However, the Inspector General discovered that the IRS generally will not impose any penalties if a taxpayer does not file Form 8824.

The report also highlighted other abuses, such as related party exchanges, incorrect basis figures, and partial, step and bartering exchanges. These are highly complex technical issues that will not be discussed or explained in this column.

Based on its findings, the Inspector General made three specific recommendations, all of which have been accepted by the IRS.

1. The IRS should study tax-reporting and compliance issues involved with like-kind exchanges The IRS agreed to conduct research studies and complete its work by Aug. 15, 2008. Based on the outcome of this research, it appears likely that exchanges that take place this year will be given greater scrutiny.

2. The IRS should provide better information and guidance to taxpayers on how to conduct a proper 1031 exchange. The IRS has agreed that by Jan. 15, 2008, it will provide more information on a number of its publications and forms so as to assist taxpayers in understanding how the exchange process works. Specifically, Publication 17 (entitled Your Federal Income Tax) will be updated to specifically remind taxpayers that they must file Form 8824 with their income tax return if they have been involved in a 1031 exchange during the previous year.

3. The IRS must provide clear guidance to taxpayers regarding the rules and regulations governing like-kind exchanges with respect to second and vacation homes that were not used exclusively by owners.

This is an area that is extremely complex. According to the Inspector General, “the absence of clarification on this issue leaves unrebutted the sales pitch of like-kind exchange promoters who may encourage taxpayers to improperly claim deferral of capital gains tax by selling nonqualified second and vacation homes through ‘tax-free’ exchanges.”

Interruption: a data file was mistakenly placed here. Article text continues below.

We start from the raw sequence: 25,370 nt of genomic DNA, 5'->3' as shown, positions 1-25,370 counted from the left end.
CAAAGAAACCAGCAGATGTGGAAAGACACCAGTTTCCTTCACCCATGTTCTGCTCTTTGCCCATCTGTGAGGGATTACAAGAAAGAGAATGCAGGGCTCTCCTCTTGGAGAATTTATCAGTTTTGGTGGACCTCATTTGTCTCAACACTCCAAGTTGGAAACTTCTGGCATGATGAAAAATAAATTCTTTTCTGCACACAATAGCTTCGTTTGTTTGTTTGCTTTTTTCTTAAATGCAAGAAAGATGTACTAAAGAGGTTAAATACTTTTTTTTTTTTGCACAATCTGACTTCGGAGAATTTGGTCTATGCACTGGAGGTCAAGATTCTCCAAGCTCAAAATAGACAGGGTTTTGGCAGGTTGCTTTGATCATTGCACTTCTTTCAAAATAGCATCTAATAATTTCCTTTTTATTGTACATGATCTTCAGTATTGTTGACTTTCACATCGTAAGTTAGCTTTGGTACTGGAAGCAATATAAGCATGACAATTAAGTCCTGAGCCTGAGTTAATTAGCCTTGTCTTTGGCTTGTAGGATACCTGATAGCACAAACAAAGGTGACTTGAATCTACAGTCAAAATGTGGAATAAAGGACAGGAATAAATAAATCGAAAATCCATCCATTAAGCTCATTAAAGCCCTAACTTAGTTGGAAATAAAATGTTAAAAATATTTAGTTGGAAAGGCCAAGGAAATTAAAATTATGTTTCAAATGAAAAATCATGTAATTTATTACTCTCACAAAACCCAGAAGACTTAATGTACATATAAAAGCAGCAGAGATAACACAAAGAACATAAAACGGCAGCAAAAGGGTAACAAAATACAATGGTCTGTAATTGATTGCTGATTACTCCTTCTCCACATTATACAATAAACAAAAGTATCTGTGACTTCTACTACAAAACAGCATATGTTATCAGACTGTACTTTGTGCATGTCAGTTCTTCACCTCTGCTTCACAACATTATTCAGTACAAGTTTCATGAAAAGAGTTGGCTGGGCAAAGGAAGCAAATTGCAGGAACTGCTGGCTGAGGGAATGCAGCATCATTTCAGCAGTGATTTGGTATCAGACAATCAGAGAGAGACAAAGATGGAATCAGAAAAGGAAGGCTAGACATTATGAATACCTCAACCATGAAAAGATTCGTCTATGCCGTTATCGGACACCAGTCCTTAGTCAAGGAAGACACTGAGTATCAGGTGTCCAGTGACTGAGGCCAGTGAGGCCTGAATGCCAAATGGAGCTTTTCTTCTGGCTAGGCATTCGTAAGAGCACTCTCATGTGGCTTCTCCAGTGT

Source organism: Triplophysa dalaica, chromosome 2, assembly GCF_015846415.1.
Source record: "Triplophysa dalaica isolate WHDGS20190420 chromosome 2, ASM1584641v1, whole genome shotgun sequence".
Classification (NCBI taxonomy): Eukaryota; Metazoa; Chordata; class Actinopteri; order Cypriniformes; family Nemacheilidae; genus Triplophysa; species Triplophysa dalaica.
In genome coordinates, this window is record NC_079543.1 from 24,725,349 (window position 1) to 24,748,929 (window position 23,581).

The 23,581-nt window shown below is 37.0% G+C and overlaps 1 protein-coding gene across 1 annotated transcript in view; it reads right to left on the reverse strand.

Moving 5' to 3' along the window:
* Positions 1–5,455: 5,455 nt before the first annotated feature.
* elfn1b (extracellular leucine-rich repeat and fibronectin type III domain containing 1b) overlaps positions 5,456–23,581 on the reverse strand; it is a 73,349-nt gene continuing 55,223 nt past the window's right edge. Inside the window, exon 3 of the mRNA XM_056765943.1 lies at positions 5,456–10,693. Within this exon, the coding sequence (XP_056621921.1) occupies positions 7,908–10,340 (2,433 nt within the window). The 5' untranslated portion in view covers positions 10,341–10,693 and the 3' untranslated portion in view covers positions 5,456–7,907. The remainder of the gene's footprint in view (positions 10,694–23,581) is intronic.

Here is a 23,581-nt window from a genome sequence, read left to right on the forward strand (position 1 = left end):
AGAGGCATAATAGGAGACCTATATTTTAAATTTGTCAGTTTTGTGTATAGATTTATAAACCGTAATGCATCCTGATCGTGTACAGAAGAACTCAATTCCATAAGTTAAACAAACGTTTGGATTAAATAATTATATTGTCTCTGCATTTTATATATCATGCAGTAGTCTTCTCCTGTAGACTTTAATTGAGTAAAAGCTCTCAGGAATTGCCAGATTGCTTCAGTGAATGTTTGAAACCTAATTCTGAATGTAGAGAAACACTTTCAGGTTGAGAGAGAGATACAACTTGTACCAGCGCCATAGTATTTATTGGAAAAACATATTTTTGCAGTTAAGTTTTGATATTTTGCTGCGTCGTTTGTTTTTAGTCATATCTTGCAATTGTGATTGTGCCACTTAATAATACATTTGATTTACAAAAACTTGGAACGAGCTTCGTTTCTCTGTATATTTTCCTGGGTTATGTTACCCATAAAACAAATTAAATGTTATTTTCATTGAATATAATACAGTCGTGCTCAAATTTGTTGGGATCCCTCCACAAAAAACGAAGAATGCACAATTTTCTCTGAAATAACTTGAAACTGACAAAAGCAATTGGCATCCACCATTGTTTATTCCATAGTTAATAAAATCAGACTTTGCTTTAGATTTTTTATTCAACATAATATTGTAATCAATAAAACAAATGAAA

Here, too, the IRS agreed. By March 15, 2008, the IRS will provide additional information to consumers and to tax practitioners about the filing requirements for Form 8824. More importantly, the IRS will increase its “consumer warnings” so as to caution taxpayers to be “wary of individuals promoting improper use of like-kind exchanges.”

The IRS will not discourage the use of the Starker exchange. This process is specifically authorized in Section 1031 of the Internal Revenue Code. But investors must be on their guard against deceptive and fraudulent promotional schemes. Keep in mind that a Starker exchange is not a “tax-free” exchange; it is a “tax-deferral.” If done properly, it will allow the taxpayer to use the moneys that otherwise would go to Uncle Sam for additional investments.

If you plan to get involved in a 1031 exchange, you should make sure your own lawyer and accountant review the process at every step.

In fact, depending on the amount of your gain, it may be best to just pay the capital gains tax and not become a landlord on the new replacement property. Your financial advisors will be able to assess and assist you in making this important decision.

(Note: The entire report can be located on the Web at www.tigta.gov; click on 2007 audit reports. It is report 2007-301-72).

Benny L. Kass is a practicing attorney in Washington, D.C., and Maryland. No legal relationship is created by this column. Questions for this column can be submitted to benny@inman.com.


What’s your opinion? Send your Letter to the Editor to opinion@inman.com.